Projects with Kenya
Capacity Building Programme Assessment
Partners: South African Heritage Resource Centre (SAHRA), Fort Jesus Museum
Between 1976-1980 the remains of the portuguese vessel, Santo Antonio de Tanna were excavated, and recently the hull and 15,000 of the recovered artefacts were researched and conserved by the Fort Jesus Museum in Mombasa. Conservators were employed to undertake this work, but as maritime and underwater archaeology is a relatively new aspect to heritage and archaeological work in Kenya, they desire to enhance the capacity in implementing such programmes. A representative of the Fort Jesus Museum visited Tanzania in 2009 during the CIE-Tanzanian capacity building programme, and also attended part of the Robben Island Regional Workshops in February-March 2010. Interest was expressed in our capacity building programme and its relevance for Kenya, as there is a need to develop a larger active group from the Kenyan stakeholders, who could be involved in their maritime and underwater cultural heritage work.
Following this initial meeting, representatives from CIE and SAHRA visited the Fort Jesus Museum in order to discuss regional collaboration in the field of maritime and underwater cultural heritage. Our team were impressed with the conservation facilities that were in place which has the potential to be developed into a Centre for Excellence in the region and maritime archaeological collaboration.
It was recommended that CIE’s capacity building programme could be used to enhance the capacity in implementing maritime and underwater cultural heritage programmes in Kenya. Kenya was one of the five countries that endorsed the application sent to the African World Heritage Fund (AWHF) submitted in 2010. Kenya possesses two World Heritage Sites that would be suitable to centre activities around; Lamu Old Town (2001) and the Fort Jesus Monument and Mobasa Old Town (2011).
Africa World Heritage Fund (AWHF) Proposal
Partners: Africa World Heritage Fund (AWHF)
In Southern Africa there is a clear need to increase the understanding of the value of cultural heritage amongst the local communities, particularly the richness that is underwater cultural heritage. Underwater and maritime sites have been very little explored, especially in Africa, yet they contain a wealth of knowledge on the past, such as the relationship with the coastal communities with the sea, which is at most times taken for granted. Africa has witnessed many voyages of discovery and trading activities, which have left thousands of shipwrecks on Africa’s coasts and formation of new cultures. Some of these trade routes were interlinked with the trade in human beings and the world merging of cultures, which subsequently redefined Africa and its coastal landscapes.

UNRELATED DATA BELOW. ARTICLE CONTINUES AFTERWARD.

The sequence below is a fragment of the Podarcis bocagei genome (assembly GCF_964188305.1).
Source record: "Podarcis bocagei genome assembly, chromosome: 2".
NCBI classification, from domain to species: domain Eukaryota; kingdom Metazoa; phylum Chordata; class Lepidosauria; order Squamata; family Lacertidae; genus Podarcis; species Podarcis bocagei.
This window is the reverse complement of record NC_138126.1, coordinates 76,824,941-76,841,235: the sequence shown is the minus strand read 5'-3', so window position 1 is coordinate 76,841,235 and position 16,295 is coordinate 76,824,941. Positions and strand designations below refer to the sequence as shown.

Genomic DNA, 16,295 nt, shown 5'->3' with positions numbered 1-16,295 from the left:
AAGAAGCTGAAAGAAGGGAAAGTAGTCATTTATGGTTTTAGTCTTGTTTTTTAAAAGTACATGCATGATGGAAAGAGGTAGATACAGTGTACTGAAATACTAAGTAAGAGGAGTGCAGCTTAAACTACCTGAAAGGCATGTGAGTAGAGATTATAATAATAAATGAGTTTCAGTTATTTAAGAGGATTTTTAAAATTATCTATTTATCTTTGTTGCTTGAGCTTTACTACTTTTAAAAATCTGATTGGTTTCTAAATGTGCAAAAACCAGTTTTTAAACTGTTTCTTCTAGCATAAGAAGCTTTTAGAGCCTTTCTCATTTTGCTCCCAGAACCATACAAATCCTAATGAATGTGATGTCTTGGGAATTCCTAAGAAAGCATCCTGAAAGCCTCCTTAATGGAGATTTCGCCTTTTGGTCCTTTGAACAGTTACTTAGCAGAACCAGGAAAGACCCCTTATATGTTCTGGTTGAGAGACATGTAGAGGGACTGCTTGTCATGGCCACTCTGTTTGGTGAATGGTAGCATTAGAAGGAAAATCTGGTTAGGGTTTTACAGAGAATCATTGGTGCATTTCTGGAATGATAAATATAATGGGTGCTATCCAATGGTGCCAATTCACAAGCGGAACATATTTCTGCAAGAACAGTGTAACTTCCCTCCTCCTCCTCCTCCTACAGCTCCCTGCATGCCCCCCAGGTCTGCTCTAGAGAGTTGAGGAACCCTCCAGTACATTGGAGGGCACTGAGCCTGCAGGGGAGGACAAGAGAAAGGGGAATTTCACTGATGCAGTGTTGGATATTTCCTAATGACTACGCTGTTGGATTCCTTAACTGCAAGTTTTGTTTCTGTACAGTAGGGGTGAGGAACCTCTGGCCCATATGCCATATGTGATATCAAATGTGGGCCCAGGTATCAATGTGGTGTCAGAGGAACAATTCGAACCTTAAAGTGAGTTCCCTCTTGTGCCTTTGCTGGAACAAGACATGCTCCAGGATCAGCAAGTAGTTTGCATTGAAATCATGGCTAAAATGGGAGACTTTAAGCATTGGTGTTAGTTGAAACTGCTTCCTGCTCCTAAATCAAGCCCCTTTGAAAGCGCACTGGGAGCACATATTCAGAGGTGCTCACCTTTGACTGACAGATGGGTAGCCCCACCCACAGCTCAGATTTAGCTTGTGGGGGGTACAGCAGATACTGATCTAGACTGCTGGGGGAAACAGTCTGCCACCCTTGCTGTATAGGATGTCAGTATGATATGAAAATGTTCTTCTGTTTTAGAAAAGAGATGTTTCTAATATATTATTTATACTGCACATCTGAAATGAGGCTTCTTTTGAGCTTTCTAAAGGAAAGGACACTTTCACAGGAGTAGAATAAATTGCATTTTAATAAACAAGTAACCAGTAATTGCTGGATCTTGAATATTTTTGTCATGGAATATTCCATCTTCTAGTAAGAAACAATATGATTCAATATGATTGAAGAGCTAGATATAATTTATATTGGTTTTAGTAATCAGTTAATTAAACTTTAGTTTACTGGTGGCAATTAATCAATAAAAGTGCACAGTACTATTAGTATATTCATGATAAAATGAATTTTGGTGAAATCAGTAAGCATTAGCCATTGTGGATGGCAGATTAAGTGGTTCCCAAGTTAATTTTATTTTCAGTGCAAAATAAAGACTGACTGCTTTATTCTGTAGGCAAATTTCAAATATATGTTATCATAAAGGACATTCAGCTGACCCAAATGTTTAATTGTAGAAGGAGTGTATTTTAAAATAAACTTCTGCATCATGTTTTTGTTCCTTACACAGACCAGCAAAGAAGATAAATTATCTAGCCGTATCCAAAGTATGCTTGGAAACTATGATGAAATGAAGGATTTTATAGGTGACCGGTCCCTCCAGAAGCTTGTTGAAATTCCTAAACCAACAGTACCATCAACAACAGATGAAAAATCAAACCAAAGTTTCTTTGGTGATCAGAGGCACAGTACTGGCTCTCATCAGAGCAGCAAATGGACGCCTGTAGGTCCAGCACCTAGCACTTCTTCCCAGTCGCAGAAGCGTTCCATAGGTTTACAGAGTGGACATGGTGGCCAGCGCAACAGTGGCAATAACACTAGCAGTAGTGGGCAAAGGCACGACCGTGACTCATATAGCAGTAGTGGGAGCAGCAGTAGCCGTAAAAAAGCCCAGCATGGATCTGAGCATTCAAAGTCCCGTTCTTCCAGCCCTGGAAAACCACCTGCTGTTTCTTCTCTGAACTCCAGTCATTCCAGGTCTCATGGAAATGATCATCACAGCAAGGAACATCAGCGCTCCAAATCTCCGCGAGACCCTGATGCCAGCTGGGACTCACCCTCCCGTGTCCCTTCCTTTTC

In 2010 CIE assisted South Africa, Tanzania, Mozambique, Namibia and Kenya in developing a project proposal to meet this need, which was submitted to the AWHF. The project involves the implementation of pilot investigations for regional cooperation and capacity building on Maritime and Underwater Cultural Heritage (MUCH), for countries that have ratified the UNESCO World Heritage Convention 1972. A number of World Heritage Sites including Lamu in Kenya, Zanzibar and Kilwa in Tanzania, Ilha de Mozambique, and Robben Island in South Africa, with related maritime and underwater cultural heritage sites will form the basis for investigation and development of strategic management plans within a local, national and regional context. The projects have begun to be implemented since 2011
Sub-Saharan Regional Collaboration
Partners: South African Heritage Resources Agency (SAHRA), Robben Island Museum, Africa World Heritage Fund (AWHF), Departments of Arts and Culture (DAC) South Africa
A regional meeting on Maritime and Underwater Cultural Heritage (MUCH) was held at Robben Island in South Africa from 17th-19th February 2010. This international workshop had participants from Tanzania, South Africa, Namibia, Mozambique and Kenya. At this meeting it was decided to form a MUCH regional group, in order strengthen the collaboration in this area. The group formulated a number of goals and objectives for the group to pursue in the future. These were written down in the African Regional MUCH Agreement, signed by all participants at the Nelson Mandela Gateway to Robben Island.
This collaboration has resulted in a number of productive efforts. For example the group developed a grant application which was submitted to the African World Heritage Fund for a five year project focused upon capacity building around MUCH activities associated with the World Heritage Convention and World Heritage Sites in the participating countries. CIE as an organisation provides support to this group in their activities and proposals.